Last night, seven writers accepted an invitation from the First Person Plural Reading Series in Harlem to respond to the 2016 presidential election. We extended the invitation a month ago, imagining a night discussing Hillary Clinton's win, and the work necessary to keep the administration focused on the needs of people of color, immigrants, the LGBTQ community, religious minorities, the disabled, and all others who have felt targeted by the Republican party, especially by its nominee Donald Trump.
Then the horrible cable news blur of Steve Kornacki, John King, and red states on a screen. Trump declared winner, the gut punch that hasn't let up. The sense that we've been plunged into darkness and are only slowly beginning to see the landscape.
Yet our stellar line-up came through. Max S. Gordon. Grace Aneiza Ali. Hafizah Geter. Ibrahim Abdul-Matin. Hajar Husseini. Chris Prioleau. Morgan Perkins. Some shared new essays. Some shared poetry. Some shared Facebook exchanges that clarified the stakes. Our full house at Shrine World Music seemed to lean into them, listening. Something was happening last night. Something about coming together and sharing our insights and fears with the sympathetic group.
Writer Max S. Gordon pinpointed the catastrophic moment that made a Donald Trump presidency possible: the acquittal of George Zimmerman for the murder of Trayvon Martin. His poignant essay ended with these rallying truths:
"Because in the motley crew of freaks, fags, feminists, students, artists, negroes, outlaws, queers, blues women, dykes, homeless people, jigaboos, drag queens, the othered, and yo Mama - we're not just going to sit back and watch our reproductive rights taken away, our gay marriages overturned, our black children shot in the streets like dogs, and say, 'Business as usual.' We're going to fight. Welcome to the second Civil War. You have no idea how strong you are. But you're about to find out."
Professor Grace Aneiza Ali brought her meditative practice into class after Election Day. She asked her grieving students to create gratitude lists and heard students who were grateful that their bubbles had burst, and in their despondency they still shared sympathy and compassion. How they were grateful to "white friends who have been supportive and just as angry."
Poet Hafizah Geter made this painful point: anyone who thinks that racism will die away, take a closer look at election-related assaults this past week and notice how many were in schools. Young people are hurting one another. Donald Trump has signaled to those who didn't want to "get with the program" that no, they don't have to. How after pointed Facebook exchanges she felt loss immediately - a white friend. She implored us to love her "while it's still legal."
Author Ibrahim Abdul-Matin helped us remember a time before concrete and capitalism, when Manhattan was once a green paradise, the soundtrack along the Hudson River a "neverending chorus of birds." His essay encouraged us to break out of this political moment, extend ourselves to the natural world we allow our constructions to obscure, and do as Winona LaDuke says: renegotiate our relationship to the earth.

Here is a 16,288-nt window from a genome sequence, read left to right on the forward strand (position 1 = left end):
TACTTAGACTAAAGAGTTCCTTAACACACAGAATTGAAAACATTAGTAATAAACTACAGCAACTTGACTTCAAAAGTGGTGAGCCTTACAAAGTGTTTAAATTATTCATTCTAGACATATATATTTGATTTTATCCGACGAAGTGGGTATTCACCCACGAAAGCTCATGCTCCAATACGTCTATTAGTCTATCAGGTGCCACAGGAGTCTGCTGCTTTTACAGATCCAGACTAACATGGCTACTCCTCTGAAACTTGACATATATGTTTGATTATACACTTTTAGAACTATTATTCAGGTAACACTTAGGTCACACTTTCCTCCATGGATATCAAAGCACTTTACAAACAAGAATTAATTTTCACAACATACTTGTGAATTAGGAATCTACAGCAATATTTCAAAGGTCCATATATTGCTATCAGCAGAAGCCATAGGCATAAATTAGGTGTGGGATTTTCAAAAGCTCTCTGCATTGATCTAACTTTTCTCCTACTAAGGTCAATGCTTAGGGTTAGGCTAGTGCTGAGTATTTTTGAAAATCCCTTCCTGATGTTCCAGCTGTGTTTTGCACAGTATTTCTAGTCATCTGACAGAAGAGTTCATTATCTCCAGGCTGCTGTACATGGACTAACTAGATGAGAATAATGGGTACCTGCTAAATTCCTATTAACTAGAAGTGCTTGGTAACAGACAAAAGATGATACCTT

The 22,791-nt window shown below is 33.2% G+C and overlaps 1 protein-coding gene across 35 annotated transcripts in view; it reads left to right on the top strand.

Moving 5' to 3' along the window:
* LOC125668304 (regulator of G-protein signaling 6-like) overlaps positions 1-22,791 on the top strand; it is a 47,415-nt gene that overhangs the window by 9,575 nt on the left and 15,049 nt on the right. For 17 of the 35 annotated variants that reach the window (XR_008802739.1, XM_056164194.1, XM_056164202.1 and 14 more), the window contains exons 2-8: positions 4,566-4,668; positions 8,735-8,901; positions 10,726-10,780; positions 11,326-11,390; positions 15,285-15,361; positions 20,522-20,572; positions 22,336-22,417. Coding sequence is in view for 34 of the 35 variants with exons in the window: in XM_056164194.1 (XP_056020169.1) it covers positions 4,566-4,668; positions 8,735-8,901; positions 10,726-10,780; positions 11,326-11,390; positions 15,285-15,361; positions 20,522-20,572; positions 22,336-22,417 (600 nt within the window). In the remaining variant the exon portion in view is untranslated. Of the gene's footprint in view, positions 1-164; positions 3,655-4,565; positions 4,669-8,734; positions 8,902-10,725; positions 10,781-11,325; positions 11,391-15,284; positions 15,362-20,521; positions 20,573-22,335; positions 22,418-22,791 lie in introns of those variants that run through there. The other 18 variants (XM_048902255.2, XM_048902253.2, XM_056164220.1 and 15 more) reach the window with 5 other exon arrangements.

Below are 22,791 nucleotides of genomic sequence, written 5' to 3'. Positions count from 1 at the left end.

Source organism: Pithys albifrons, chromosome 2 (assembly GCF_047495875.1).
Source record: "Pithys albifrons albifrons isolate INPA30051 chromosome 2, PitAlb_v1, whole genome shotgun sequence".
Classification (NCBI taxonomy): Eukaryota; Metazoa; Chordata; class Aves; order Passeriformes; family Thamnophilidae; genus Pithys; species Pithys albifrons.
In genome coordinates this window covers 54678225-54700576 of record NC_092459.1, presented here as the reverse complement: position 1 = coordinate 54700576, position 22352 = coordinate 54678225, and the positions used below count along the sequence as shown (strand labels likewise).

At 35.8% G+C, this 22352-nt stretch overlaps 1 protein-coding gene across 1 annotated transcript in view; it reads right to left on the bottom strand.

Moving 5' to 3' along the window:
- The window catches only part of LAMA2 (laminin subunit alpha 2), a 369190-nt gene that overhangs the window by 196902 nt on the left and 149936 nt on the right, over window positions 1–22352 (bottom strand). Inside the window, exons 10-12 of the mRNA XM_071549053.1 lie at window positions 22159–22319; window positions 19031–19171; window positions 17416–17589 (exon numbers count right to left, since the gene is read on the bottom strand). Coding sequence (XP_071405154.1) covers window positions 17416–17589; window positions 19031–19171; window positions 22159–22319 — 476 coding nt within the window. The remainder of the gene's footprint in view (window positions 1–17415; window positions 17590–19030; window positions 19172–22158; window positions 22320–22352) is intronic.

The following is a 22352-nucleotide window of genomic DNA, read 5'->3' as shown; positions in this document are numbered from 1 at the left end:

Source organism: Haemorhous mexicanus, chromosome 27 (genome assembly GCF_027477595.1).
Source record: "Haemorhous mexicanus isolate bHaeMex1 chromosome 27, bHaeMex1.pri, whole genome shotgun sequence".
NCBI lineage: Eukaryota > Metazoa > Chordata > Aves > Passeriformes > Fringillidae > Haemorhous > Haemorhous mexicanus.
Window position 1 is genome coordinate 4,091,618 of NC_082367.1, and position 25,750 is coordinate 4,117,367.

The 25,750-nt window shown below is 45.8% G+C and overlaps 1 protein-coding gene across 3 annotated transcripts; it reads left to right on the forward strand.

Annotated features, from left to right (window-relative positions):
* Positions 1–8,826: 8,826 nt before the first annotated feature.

Afghan poet and student Hajar Husseini wryly noted that for the last year, she'd often note the #firstworldproblems in her new country, and now suddenly America is suffering from a glaring third world problem--a looming dictatorship, complete with threats of violence to minorities. As she read: "When the whole world agrees on democracy, America is the dealbreaker."
Writer Chris Prioleau shared an essay that began funny but by the end, devastated us - not unlike many Americans' experience of the campaign. The election result came as he was already deep in grief - an intimate friend, lover has been murdered by her roommate. The grief and guilt he feels bleeds into all as he refers to Trump only as Ivanka's Dad, how "I can't bring myself to name my killer lest his name sound like my own."
And writer Morgan Jerkins closed us out with a personal story of how she spent her Election Night. She, too, was in grief, recovering from an unexpected breakup and finding herself the only Black woman at an UWS watch party. As everyone around her fell apart, she walked out into a Manhattan silence so strange and eerie she thought the rapture had come. How she was afraid to go home because her roommate was a Trump supporter, and despite giving her situation to God, and blessing the room with anointed oil, she couldn't feel safe. Her anxiety only grew when she heard other Black people reassure each other with "we've been through this before" - she hadn't! She was born in 1992, and had been shielded from direct assaults by whites, though now she must worry every time she sees a white man in a red baseball cap. This is the new normal--for now.
Though all of our writers shared candid observations and raw emotions, I was heartened by the feeling in the room at program's end. I personally felt bolstered. Lifted even. There was something about coming together and sharing this artful work. We had two volunteers from the audience share their observations on stage. Then we had cake, with "My Shot" remixed by The Roots and Busta Rhymes playing on the sound system.
Days before the reading I felt so much dread. But today is different. Thank you writers, audience, community. This is what a shift feels like. We are not passive. We are co-creating this reality.